Discover Du Cane Range, Tasmania

By Dave Cauldwell 11 May 2016
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Beyond the manicured Overland Track, in Cradle Mountain-Lake St Clair National Park, the rugged Du Cane Range sprawls bereft of tracks, devoid of humans and full of mysticism.

IN A LAND of collapsing mountains and rock that corkscrews through the landscape, two adventurers squelch through a swamp littered with prickly scoparia. Their quarry sits atop a rugged ridge strewn with boulders: a jagged three-headed monster that presides over its domain. The path ahead is filled with obstacles that will test nerves and dexterity, barriers that will determine if they are worthy enough to conquer the three-headed beast of Geryon. The first test is Falling Mountain, which stands precariously stacked above the swamp. From here, it’s seemingly insurmountable and ready to tumble with the next gust of wind that blows across Lake St Clair.

Judging by the nomenclature along the Du Cane Range and its surrounding peaks, whoever pioneered this area had a penchant for ancient Greece. I’ve always been fascinated with Greek mythology and the hero’s journey, so the fact that my friend Steve and I will be traversing Mt Geryon, the Minotaur and the Acropolis, as well as skirting the Pantheon and Mount Hyperion, has me as excited as when I used to read tales of the mighty Hercules as a child. In my boyhood imagination, I always saw myself wrestling the Cretan Bull and slaying Geryon as Hercules was fabled to have done. Stumbling through this scoparia swamp is a bit of a reality check, however. It seems I’m more a bog snorkeller than a superhero.

Thankfully there isn’t a multi-headed serpent waiting for us at the other side of the swamp like there was for Hercules. Instead, a steep slope covered in pandanus, trees and boulders confronts us. I channel my inner wombat and weave through the forest, attempting to find the path of least snag. My backpack, laden with supplies for a week’s worth of wild camping, hinders the ascent; on more than once occasion I end up wedged between trees. En route I slash my nose on a pandani frond. Sweat pours into the throbbing cut.

The trees break and we’re regurgitated onto the bouldery slopes of Falling Mountain. We hop, clamber and shuffle across narrow ledges until we’re at the top. Geryon appears in the distance. It’s the size of a thumbnail, rendered a jagged silhouette against an orange and yellow sunset sky. There aren’t many places to camp, but we find a small patch of grass amongst the boulders and there’s water nestled in a nook beside a large slab. Camping doesn’t get much more idyllic than this.

Rainbow Bridge

Approaching for a much closer look at Mt Massif.

It sits on a sea of undulating clouds that ripple under dawn’s dominion, multi-coloured and surreal. If I were a superstitious man then I’d think the rainbow circle painted on the clouds like a bullseye was an omen. Brocken spectres, first sighted on Mt Brocken, Germany, in 1780, are circular rainbows created when the sun hovers near the horizon and shines from behind where an observer looks down from a peak into mist.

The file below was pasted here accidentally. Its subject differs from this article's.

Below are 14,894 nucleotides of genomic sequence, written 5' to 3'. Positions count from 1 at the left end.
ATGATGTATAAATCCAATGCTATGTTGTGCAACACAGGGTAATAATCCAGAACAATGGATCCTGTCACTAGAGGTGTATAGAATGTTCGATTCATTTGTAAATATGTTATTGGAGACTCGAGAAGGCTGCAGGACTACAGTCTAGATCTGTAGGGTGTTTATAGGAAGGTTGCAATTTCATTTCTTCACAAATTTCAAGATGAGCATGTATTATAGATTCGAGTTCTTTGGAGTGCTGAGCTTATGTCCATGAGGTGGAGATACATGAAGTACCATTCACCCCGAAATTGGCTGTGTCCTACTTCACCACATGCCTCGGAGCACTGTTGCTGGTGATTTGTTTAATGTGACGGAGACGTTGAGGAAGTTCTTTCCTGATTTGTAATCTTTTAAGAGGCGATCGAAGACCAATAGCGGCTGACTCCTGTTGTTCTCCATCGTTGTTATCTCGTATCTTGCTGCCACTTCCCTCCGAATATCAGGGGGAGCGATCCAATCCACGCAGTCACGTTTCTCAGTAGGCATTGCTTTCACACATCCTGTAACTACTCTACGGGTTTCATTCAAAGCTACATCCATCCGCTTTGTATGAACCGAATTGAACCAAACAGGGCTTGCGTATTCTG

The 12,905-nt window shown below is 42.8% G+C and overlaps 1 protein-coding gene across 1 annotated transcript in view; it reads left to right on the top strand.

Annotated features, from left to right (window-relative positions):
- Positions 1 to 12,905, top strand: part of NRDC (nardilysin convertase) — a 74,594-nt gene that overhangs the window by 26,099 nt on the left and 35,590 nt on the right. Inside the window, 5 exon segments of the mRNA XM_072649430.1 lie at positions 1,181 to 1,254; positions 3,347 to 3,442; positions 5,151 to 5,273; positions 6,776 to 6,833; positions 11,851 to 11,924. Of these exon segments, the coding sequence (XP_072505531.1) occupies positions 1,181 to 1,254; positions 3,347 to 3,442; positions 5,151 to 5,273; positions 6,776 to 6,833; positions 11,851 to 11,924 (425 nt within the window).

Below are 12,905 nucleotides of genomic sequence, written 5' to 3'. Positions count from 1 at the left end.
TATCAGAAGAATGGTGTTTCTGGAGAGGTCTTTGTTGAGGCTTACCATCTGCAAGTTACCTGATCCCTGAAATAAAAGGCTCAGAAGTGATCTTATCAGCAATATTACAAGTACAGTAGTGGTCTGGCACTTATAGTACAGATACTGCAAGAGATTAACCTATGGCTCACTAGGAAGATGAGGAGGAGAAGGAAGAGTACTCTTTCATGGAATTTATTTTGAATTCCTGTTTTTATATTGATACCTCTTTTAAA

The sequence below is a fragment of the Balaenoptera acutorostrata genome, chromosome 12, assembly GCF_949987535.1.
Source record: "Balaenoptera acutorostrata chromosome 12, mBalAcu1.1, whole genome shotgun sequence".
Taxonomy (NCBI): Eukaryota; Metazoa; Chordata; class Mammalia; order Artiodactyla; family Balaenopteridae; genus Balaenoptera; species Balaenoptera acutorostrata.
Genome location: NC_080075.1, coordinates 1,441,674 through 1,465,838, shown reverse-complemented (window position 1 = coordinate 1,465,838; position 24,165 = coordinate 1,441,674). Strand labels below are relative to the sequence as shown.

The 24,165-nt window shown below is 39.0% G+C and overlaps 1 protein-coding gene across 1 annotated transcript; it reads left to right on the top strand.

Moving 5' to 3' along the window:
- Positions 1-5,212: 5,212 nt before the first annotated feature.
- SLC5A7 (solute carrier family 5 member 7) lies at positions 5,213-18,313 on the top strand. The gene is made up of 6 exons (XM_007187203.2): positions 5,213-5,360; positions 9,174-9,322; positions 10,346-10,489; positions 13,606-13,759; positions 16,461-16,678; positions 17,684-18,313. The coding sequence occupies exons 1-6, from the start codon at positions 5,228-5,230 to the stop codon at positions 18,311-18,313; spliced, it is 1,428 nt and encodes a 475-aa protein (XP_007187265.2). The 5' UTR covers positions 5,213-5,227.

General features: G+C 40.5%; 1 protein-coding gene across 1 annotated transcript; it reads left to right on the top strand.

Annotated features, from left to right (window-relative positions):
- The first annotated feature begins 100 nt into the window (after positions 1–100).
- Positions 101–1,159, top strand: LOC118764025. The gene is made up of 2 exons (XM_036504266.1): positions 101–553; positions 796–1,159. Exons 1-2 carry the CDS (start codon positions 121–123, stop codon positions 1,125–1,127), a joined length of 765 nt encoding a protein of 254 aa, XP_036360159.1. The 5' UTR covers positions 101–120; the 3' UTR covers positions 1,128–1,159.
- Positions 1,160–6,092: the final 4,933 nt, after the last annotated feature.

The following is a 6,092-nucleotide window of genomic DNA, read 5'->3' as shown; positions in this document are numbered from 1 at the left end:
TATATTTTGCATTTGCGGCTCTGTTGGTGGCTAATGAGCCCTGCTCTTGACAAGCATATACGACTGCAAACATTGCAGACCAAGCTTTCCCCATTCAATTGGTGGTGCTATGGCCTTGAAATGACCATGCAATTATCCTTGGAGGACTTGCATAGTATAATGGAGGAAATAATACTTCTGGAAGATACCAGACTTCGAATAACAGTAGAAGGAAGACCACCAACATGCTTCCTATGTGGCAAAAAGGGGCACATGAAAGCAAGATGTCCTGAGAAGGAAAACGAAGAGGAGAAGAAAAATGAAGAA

Except this is no Brocken spectre. These usually have the observer’s eerie shadow etched inside the bullseye. This one doesn’t. If this was an omen then perhaps I’d be slightly concerned; hopefully it’s not a sign that I’m about to disappear off the mountainside.

Boulders covered in orange, black and white lichen lay strewn before me. The rock grips really well, so I boulder-hop with confidence. Every so often I jump down onto huge rocks that wobble and push my centre of gravity in the opposite direction to what I expect. It’s enough to keep me from getting too cocky.

I hop towards the highest point on the range, Mt Massif (1520m), passing frog-filled tarns until the ridge narrows to a sheer tower of rock. I scramble around the northern side, which isn’t easy with the pack, before it gets too dangerous to climb with it on. Steve down-climbs sans pack and we lower our loads using rope before scrambling sideways on a steep slope. A steep, verdant gully leads to a plateau where we camp next to a tarn in an arena of mountains.

Giant’s marbles

There’s a fine line between myth and reality. Watching dawn break on the Du Cane Range blurs this line. Clouds scrape the mountain like Nemean Lion’s claws, and the sun appears ethereal through a veil of golden mist.

The path ahead is one that requires much attention. Routes that seem plausible suddenly strand us on huge slabs with no way down. We skirt vast turrets, taking in undulating, mountainous panoramas and beelining towards a castle-like arrangement of rocks. This castle marks a steep descent into Big Gun Pass, aptly named for the huge pistol shaped formation cocked in the saddle below.

The descent has drops that are almost the length of my body. Things get less hairy further down where I zigzag on grassy sections between the rocks, sliding down on my buttocks. Geryon dips out of view temporarily, but we’re close to its triple-crowned summit.

Pixie play

Camping atop Falling Mountain.

Through a tunnel of whirling mist we clamber sideways up a steep scrub-covered slope. A huge slab of rock obscures the mighty Geryon, which stands facing the many lakes of the Central Highlands Plateau off in the distance. We pause, looking to the south over the tarn-dotted expanse of the Labyrinth, soon after which the Minotaur awaits. Mist continues to barrel in and conditions are getting gnarly. My imagination paints Geryon’s faces onto the clouds, their snarling expressions summoning this disorientating mist. It’s time to abort our summit attempt.

We descend out of the cloud and onto the saturated plains of the Labyrinth. Pencil pines drip with ancient wisdom. Pandani fronds curl back across the aeons. I imagine pixies hiding in Lake Elysia, popping their heads out of the water when we’re not looking and chuckling every time we turn around, just a fraction too late to spy them.